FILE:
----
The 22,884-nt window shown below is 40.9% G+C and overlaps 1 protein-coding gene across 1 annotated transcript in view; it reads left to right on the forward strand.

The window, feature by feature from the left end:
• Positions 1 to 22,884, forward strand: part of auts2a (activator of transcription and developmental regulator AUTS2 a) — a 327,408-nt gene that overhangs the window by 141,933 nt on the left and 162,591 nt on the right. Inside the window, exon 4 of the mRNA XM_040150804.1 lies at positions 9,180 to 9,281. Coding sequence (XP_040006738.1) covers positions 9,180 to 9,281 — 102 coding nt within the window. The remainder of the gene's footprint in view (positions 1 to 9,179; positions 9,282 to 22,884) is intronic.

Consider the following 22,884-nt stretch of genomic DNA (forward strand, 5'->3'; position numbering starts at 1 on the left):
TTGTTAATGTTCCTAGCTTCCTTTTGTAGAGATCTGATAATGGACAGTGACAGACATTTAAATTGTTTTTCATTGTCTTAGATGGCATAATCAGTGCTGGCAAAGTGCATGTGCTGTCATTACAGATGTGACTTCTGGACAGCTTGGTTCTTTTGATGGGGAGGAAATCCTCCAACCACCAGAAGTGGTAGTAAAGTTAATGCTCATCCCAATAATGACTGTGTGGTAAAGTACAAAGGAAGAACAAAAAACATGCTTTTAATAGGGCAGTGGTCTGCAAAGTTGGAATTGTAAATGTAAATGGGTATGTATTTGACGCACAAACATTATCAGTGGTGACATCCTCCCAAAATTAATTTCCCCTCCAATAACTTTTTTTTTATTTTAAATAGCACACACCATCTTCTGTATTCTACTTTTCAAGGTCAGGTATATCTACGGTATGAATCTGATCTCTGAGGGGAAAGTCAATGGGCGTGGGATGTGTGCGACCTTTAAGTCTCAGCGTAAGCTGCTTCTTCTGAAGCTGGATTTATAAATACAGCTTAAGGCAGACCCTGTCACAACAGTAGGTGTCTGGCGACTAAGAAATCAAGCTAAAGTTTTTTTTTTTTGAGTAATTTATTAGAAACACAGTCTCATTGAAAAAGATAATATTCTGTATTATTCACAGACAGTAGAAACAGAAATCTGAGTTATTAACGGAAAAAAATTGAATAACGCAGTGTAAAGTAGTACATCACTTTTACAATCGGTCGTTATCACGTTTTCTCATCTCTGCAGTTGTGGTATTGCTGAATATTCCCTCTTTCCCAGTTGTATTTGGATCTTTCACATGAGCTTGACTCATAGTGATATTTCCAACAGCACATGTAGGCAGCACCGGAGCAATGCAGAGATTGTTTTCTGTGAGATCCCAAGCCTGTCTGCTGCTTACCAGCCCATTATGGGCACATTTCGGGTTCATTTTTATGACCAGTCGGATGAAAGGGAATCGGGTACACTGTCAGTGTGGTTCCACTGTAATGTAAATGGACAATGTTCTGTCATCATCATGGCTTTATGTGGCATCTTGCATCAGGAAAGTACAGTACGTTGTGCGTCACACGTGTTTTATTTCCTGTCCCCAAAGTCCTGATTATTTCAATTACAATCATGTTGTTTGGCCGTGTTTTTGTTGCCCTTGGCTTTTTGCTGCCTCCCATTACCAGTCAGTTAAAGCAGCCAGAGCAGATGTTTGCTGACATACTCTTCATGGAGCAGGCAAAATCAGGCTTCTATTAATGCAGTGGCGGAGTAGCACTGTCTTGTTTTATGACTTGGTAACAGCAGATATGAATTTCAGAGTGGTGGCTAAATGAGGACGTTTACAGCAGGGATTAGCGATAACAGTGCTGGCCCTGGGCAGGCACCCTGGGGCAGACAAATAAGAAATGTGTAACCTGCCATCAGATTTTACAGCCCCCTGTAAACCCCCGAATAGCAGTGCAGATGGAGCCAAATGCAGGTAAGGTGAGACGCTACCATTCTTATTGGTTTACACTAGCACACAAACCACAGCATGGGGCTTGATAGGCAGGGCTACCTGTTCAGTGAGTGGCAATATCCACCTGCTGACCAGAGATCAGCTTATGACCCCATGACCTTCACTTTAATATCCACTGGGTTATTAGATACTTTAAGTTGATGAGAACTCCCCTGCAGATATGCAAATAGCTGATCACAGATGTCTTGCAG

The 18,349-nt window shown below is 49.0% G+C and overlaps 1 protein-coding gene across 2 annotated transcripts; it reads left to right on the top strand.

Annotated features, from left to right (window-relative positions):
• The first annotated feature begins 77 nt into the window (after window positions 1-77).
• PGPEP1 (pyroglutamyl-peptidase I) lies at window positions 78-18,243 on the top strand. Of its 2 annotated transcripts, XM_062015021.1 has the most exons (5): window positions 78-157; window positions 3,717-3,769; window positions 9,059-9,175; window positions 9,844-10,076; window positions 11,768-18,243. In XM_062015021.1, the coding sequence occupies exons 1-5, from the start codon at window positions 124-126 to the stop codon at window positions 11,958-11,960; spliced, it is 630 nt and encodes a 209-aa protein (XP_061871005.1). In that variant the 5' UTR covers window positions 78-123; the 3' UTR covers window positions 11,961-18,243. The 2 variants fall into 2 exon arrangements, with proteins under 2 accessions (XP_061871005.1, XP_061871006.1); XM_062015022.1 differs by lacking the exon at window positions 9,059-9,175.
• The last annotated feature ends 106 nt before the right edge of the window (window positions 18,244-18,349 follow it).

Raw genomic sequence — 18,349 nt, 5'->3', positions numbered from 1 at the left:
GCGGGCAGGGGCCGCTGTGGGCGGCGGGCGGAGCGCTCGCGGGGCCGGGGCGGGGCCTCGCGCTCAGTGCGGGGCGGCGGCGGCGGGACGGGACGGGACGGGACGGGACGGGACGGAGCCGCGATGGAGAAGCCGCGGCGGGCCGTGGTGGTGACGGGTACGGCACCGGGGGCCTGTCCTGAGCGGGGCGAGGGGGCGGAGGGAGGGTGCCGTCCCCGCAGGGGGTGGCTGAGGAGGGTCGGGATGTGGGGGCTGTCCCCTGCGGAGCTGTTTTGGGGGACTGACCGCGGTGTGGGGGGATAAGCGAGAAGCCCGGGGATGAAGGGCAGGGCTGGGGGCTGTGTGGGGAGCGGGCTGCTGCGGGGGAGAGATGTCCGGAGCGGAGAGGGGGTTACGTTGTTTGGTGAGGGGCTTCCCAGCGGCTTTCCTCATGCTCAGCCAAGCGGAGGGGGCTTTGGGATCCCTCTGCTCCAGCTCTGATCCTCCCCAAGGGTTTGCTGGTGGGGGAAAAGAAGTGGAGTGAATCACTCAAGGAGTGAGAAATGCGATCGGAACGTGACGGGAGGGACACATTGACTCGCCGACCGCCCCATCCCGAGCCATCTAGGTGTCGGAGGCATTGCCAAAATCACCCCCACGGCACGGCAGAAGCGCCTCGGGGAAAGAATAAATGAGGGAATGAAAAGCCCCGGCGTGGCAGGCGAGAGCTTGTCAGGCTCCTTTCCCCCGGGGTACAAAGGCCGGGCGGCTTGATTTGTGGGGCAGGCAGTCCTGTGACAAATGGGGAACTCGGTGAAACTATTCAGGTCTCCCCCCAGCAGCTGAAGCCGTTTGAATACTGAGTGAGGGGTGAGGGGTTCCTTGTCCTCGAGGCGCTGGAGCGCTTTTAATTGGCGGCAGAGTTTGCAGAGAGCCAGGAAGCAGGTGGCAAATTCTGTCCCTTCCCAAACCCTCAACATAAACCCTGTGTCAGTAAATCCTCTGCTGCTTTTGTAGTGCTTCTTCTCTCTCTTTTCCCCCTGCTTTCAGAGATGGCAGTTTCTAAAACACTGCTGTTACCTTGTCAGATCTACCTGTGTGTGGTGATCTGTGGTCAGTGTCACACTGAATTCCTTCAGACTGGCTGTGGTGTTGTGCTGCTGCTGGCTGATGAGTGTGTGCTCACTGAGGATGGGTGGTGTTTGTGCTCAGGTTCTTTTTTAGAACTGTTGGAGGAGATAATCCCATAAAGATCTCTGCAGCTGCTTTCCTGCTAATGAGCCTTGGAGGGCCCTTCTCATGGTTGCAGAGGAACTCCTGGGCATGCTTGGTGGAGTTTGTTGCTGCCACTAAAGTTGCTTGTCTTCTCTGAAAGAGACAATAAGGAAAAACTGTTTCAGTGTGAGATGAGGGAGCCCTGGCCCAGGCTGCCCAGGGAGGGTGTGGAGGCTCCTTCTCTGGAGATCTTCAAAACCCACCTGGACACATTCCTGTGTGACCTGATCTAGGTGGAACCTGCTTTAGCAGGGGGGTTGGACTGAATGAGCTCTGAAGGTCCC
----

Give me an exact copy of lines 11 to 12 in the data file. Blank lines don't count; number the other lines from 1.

Raw genomic sequence — 18,349 nt, 5'->3', positions numbered from 1 at the left:
GCGGGCAGGGGCCGCTGTGGGCGGCGGGCGGAGCGCTCGCGGGGCCGGGGCGGGGCCTCGCGCTCAGTGCGGGGCGGCGGCGGCGGGACGGGACGGGACGGGACGGGACGGGACGGAGCCGCGATGGAGAAGCCGCGGCGGGCCGTGGTGGTGACGGGTACGGCACCGGGGGCCTGTCCTGAGCGGGGCGAGGGGGCGGAGGGAGGGTGCCGTCCCCGCAGGGGGTGGCTGAGGAGGGTCGGGATGTGGGGGCTGTCCCCTGCGGAGCTGTTTTGGGGGACTGACCGCGGTGTGGGGGGATAAGCGAGAAGCCCGGGGATGAAGGGCAGGGCTGGGGGCTGTGTGGGGAGCGGGCTGCTGCGGGGGAGAGATGTCCGGAGCGGAGAGGGGGTTACGTTGTTTGGTGAGGGGCTTCCCAGCGGCTTTCCTCATGCTCAGCCAAGCGGAGGGGGCTTTGGGATCCCTCTGCTCCAGCTCTGATCCTCCCCAAGGGTTTGCTGGTGGGGGAAAAGAAGTGGAGTGAATCACTCAAGGAGTGAGAAATGCGATCGGAACGTGACGGGAGGGACACATTGACTCGCCGACCGCCCCATCCCGAGCCATCTAGGTGTCGGAGGCATTGCCAAAATCACCCCCACGGCACGGCAGAAGCGCCTCGGGGAAAGAATAAATGAGGGAATGAAAAGCCCCGGCGTGGCAGGCGAGAGCTTGTCAGGCTCCTTTCCCCCGGGGTACAAAGGCCGGGCGGCTTGATTTGTGGGGCAGGCAGTCCTGTGACAAATGGGGAACTCGGTGAAACTATTCAGGTCTCCCCCCAGCAGCTGAAGCCGTTTGAATACTGAGTGAGGGGTGAGGGGTTCCTTGTCCTCGAGGCGCTGGAGCGCTTTTAATTGGCGGCAGAGTTTGCAGAGAGCCAGGAAGCAGGTGGCAAATTCTGTCCCTTCCCAAACCCTCAACATAAACCCTGTGTCAGTAAATCCTCTGCTGCTTTTGTAGTGCTTCTTCTCTCTCTTTTCCCCCTGCTTTCAGAGATGGCAGTTTCTAAAACACTGCTGTTACCTTGTCAGATCTACCTGTGTGTGGTGATCTGTGGTCAGTGTCACACTGAATTCCTTCAGACTGGCTGTGGTGTTGTGCTGCTGCTGGCTGATGAGTGTGTGCTCACTGAGGATGGGTGGTGTTTGTGCTCAGGTTCTTTTTTAGAACTGTTGGAGGAGATAATCCCATAAAGATCTCTGCAGCTGCTTTCCTGCTAATGAGCCTTGGAGGGCCCTTCTCATGGTTGCAGAGGAACTCCTGGGCATGCTTGGTGGAGTTTGTTGCTGCCACTAAAGTTGCTTGTCTTCTCTGAAAGAGACAATAAGGAAAAACTGTTTCAGTGTGAGATGAGGGAGCCCTGGCCCAGGCTGCCCAGGGAGGGTGTGGAGGCTCCTTCTCTGGAGATCTTCAAAACCCACCTGGACACATTCCTGTGTGACCTGATCTAGGTGGAACCTGCTTTAGCAGGGGGGTTGGACTGAATGAGCTCTGAAGGTCCC